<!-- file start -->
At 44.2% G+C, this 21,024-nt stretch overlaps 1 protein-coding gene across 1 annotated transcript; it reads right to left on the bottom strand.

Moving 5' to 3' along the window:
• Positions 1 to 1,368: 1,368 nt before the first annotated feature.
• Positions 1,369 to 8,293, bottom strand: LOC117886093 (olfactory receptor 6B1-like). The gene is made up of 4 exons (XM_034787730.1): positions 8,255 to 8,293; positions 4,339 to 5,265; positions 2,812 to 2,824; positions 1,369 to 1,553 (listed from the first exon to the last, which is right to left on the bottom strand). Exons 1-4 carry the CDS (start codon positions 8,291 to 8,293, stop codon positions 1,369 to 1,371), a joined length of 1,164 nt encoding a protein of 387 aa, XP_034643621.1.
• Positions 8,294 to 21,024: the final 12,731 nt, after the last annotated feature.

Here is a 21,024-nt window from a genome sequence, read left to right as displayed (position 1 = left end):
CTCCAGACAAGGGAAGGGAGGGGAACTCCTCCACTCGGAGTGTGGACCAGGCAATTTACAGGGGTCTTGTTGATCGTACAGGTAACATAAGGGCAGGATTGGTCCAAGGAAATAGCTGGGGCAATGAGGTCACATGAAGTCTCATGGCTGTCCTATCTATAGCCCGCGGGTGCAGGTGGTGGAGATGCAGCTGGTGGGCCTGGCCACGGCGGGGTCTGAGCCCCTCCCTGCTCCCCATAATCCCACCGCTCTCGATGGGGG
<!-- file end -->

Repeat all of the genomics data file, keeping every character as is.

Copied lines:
At 44.2% G+C, this 21,024-nt stretch overlaps 1 protein-coding gene across 1 annotated transcript; it reads right to left on the bottom strand.

Moving 5' to 3' along the window:
• Positions 1 to 1,368: 1,368 nt before the first annotated feature.
• Positions 1,369 to 8,293, bottom strand: LOC117886093 (olfactory receptor 6B1-like). The gene is made up of 4 exons (XM_034787730.1): positions 8,255 to 8,293; positions 4,339 to 5,265; positions 2,812 to 2,824; positions 1,369 to 1,553 (listed from the first exon to the last, which is right to left on the bottom strand). Exons 1-4 carry the CDS (start codon positions 8,291 to 8,293, stop codon positions 1,369 to 1,371), a joined length of 1,164 nt encoding a protein of 387 aa, XP_034643621.1.
• Positions 8,294 to 21,024: the final 12,731 nt, after the last annotated feature.

Here is a 21,024-nt window from a genome sequence, read left to right as displayed (position 1 = left end):
CTCCAGACAAGGGAAGGGAGGGGAACTCCTCCACTCGGAGTGTGGACCAGGCAATTTACAGGGGTCTTGTTGATCGTACAGGTAACATAAGGGCAGGATTGGTCCAAGGAAATAGCTGGGGCAATGAGGTCACATGAAGTCTCATGGCTGTCCTATCTATAGCCCGCGGGTGCAGGTGGTGGAGATGCAGCTGGTGGGCCTGGCCACGGCGGGGTCTGAGCCCCTCCCTGCTCCCCATAATCCCACCGCTCTCGATGGGGG